Sifting Through City Directories to Find Your Urban Ancestor
The United States grew rapidly from a colonial society of farms and villages to a nation of massive urban centers. Many new immigrants congregated in seaports along the Atlantic coast, and the largest of those towns often became centers of commerce and government. The wealth of these cities attracted a constant influx of immigrants, as many became hubs of industry such as shipbuilding, manufacturing, or milling. If your ancestor went to where the money was, you might be able to find out about them in a city directory.
Placing an ancestor in a particular time or place is invaluable to a genealogist, and city directories can accomplish that. There is much more information they can provide however, and they shouldn’t be overlooked as a go-to genealogical resource. They can inform us of where our ancestor worked, where they worked, and sometimes even identify vital events like death or marriage, as well as migrations. City directories also give valuable insight into a community, sometimes providing information about the schools, hospitals, churches, cemeteries, associations, clubs, societies, and organizations in particular neighbourhoods.
Those of us conducting research in urban areas are fortunate to have such a valuable, extra resource, especially one that can be so forthcoming with genealogical data. Some of the particular information you can find in them are;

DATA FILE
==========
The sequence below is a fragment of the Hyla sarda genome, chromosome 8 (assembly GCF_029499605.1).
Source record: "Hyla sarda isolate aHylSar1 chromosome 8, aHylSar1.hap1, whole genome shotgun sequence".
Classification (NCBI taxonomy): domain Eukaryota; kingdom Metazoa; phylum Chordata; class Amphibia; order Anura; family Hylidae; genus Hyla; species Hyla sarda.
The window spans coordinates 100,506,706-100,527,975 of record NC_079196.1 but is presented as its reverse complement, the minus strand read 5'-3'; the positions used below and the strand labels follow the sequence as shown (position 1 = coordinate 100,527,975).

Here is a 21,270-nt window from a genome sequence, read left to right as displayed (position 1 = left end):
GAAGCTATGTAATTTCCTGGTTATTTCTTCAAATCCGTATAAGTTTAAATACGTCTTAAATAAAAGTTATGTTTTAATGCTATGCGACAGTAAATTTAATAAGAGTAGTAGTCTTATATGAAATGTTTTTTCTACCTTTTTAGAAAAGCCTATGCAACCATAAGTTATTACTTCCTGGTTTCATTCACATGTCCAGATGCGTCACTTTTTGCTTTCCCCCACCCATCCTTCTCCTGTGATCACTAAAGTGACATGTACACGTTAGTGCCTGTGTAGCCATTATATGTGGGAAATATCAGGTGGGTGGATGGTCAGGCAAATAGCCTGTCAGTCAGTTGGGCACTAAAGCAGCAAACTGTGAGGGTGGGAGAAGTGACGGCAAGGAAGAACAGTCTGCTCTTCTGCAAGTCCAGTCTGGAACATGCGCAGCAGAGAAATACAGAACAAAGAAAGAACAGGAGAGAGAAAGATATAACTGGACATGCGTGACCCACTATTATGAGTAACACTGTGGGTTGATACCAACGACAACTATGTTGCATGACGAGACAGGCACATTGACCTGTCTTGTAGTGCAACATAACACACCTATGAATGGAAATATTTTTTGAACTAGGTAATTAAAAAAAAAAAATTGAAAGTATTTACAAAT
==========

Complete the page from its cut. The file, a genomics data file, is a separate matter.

- Name and occupation of head of household
- Name of spouse (usually listed in parentheses after the name of husband)
- Names of children, usually only those working outside the home
- Street name and house number of residence
- Occupation of head of household
- Work address
Where to Locate City Directories
Most state archives and libraries have original directories as well as city directories on microfilm. State and local historical and genealogical societies are also an excellent place to look, especially those that have libraries and cover a particular location. National and major regional libraries such as the Family History Library in Salt Lake City, Utah, and the Library of Congress in Washington D.C. also have large collections of city directories. The American Antiquarian Society also maintains vast collections of microfilmed city directories, for many locations across the United States.
More and more city directories are being digitized and made available online every day; the Library of Congress collection for instance now contains over 12,000 directories from across America. Two other website that are useful are Online Historical Directories which contains a listing of every available online historical directory in the United States as well as some international listings, and US City Directories which identifies printed, microfilmed, and online United States city directories and their repositories.
For city directories in the United Kingdom, the University of Leicester in England, offers an excellent collection of digitized local and trade directories for England and Wales for the period 1750–1919 on their website, the Historical Directories Searchable Library.